Shakira Sale de Sol

Did you know that Shakira had released a new album? It dropped on October 19. It’s called Sale de Sol. “Sale de sol” is a Spanish phrase that means “Sunrise.”

I hadn’t known about it until I walked through a store yesterday and saw it. I bought it immediately. I usually enjoy all of Shakira’s work; I own all her CDs, including those before she crossed over into English. I still think her album “Donde Están los Ladrones?” is one of the best latin music albums. So the question is: did her most recent album, Sale de Sol, live up to her potential? As far as I’m concerned, the answer is yes!

I purchased the fifteen song version of the album. It comes with twelve songs and three additional versions of songs already on the main album. They are contained on one disc. The additional songs are english translations of the originals with some new featured artists lending their vocals.

  1. Sale el Sol
  2. Loca (feat. El Cata)
  3. Antes de las Seis
  4. Gordita (feat. Residente Calle 13)
  5. Addicted to You
  6. Lo Que Más
  7. Mariposas
  8. Rabiosa (feat. El Cata)
  9. Devoción
  10. Islands
  11. Tu Boca
  12. Waka Waka (Esto es África)
  13. Loca (feat. Dizzee Rascal)*
  14. Rabiosa (feat. Pitbull)*
  15. Waka Waka (This Time for Africa)*

Most of the fifteen songs are sung entirely in Spanish or have refrains or phrases in Spanish when otherwise in English. There is a strong driving beat throughout the album and it is clearly influenced by merengue. It’s easy to imagine dancing to nearly all of the tracks! Shake those hips! 🙂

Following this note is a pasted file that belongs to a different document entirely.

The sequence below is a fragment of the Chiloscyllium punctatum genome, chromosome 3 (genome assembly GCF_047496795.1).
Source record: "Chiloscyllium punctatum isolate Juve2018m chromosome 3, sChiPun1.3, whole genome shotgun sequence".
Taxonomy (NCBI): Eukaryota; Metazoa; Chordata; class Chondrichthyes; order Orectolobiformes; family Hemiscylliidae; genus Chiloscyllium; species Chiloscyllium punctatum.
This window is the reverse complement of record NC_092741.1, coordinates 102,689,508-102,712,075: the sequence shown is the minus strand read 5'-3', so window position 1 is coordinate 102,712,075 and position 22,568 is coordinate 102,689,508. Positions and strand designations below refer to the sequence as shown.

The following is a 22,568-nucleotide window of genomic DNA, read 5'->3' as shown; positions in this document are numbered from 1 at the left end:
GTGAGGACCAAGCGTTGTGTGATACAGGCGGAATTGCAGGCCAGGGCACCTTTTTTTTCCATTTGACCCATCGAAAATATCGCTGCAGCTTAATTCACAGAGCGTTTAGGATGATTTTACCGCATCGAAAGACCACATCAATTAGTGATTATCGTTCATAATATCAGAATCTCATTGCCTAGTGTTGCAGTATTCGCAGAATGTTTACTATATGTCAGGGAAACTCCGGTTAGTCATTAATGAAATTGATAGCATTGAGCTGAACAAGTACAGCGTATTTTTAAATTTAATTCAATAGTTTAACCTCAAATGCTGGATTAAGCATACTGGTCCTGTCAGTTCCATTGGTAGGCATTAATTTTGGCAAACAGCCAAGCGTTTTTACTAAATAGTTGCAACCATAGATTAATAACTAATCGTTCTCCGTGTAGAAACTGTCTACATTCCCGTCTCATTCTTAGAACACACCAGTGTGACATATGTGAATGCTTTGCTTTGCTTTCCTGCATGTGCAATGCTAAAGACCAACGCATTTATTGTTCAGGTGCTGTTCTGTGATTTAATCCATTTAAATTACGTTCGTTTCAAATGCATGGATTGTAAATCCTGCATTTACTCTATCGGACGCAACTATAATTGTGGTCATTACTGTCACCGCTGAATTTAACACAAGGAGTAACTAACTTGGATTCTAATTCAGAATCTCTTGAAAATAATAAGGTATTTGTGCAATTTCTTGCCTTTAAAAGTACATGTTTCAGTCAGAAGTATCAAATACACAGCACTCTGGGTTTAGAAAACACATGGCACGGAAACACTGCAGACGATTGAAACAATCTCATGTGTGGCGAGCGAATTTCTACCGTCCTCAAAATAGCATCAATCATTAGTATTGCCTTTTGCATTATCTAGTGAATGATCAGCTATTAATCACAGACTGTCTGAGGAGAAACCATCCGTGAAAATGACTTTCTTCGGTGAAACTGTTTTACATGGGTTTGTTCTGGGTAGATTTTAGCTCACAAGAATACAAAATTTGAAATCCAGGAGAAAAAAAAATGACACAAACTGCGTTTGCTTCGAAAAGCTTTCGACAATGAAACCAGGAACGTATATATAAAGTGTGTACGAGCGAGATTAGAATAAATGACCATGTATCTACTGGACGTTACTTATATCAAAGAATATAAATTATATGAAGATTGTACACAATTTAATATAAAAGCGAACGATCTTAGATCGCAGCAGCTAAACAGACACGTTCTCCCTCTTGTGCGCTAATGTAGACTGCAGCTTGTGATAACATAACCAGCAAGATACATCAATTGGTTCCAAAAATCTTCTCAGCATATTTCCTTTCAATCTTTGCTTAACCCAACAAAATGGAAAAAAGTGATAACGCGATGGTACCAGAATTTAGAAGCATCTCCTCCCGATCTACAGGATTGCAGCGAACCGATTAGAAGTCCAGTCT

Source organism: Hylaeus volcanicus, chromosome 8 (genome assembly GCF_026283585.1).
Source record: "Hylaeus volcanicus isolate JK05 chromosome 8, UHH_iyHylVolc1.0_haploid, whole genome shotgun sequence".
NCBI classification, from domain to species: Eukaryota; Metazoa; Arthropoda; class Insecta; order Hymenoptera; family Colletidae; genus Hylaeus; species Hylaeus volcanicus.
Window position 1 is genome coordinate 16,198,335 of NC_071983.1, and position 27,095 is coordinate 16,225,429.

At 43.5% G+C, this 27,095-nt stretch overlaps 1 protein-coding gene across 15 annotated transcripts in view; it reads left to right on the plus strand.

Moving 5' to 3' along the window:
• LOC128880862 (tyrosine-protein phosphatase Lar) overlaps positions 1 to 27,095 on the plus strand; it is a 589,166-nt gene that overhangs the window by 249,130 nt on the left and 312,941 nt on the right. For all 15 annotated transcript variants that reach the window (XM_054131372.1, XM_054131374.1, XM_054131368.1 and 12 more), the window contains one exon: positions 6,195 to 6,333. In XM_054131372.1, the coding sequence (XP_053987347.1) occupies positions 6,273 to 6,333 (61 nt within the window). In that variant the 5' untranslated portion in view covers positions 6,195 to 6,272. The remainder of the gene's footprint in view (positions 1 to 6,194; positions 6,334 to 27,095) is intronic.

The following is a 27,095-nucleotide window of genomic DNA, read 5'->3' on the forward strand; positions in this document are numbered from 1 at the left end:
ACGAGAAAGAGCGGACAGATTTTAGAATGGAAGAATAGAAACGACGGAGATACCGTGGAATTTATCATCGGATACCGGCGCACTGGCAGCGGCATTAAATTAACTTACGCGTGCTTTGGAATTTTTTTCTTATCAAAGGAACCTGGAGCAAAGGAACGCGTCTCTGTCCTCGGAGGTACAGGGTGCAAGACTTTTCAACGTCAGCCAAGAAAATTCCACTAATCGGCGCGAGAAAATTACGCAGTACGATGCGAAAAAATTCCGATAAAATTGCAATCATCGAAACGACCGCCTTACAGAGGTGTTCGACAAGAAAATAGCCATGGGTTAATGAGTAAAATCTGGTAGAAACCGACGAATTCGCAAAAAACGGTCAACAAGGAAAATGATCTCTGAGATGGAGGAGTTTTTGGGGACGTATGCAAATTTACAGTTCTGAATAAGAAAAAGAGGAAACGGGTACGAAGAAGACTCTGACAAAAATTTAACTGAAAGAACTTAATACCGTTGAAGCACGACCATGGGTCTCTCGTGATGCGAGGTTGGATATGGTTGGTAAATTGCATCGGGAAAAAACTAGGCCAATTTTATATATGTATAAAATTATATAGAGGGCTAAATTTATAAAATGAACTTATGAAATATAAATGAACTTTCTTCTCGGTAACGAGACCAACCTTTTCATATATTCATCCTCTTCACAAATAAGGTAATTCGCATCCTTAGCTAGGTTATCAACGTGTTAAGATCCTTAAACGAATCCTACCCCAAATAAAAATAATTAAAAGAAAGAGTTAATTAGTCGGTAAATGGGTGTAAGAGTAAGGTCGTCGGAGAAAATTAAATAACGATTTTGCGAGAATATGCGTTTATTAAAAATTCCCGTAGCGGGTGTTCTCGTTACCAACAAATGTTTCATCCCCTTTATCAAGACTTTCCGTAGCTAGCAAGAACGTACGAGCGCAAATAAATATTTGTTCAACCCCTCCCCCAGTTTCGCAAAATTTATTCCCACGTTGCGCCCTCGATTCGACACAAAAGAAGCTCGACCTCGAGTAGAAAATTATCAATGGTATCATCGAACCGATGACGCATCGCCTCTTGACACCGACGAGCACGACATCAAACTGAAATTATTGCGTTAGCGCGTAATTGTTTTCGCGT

My favorite songs are “Islands” and “Waka Waka” (both versions). “Islands” has great lyrics that talk about finding a love that lasts and not having to hide it. “Waka Waka” is just a fun, bouncy tune!

“Antes de Las Seis” uses an almost Oriental sounding music to lead into the main part of the song. It’s a good song, but a little different. “Gordita” has a heavy beat and features the vocals of Residente Calle 13. The parts sung in unison by Residente Calle 13 seem too heavy and pounding, but Shakira’s vocals lighten up the overall tone. “Lo Que Más” is a quieter song that changes things up and uses a fast-moving, but contemplative sounding piano in the background. “Mariposas” reminds me of a Spanish version of a song that might be sung by one of the popular singer/songwriters from the New York area. It’s got a good forward momentum and catchy sound. “Lo Que Más” and “Rabiosa” show the merengue most clearly with trumpeting horns and a hip shaking beat.

Here’s a fun piece of trivia about one of the songs: “Waka Waka” was the official anthem of the 2010 FIFA World Cup sung by Shakira. The song’s inspiration is from a Cameroon song “Zamina Mina/Zangalewa” originally performed by former Cameroon army members who used fake butts, bellies, and other costumes to enliven their shows.¹ The refrain of Shakira’s version is sung in a Central African language called Fang.

Original Version English Translation
Tsamina mina eh eh
Waka waka eh eh
Tsamina mina sangalewa
Anawa ah ah 
Do it!
Where do you come from?
It’s mine!

¹ “Zamina mina / sangalewa.” Wikipedia. 24 October 2010. 25 October 2010.


About shortlibrarian

I am a woman working in the Twin Cities as a programming Librarian.
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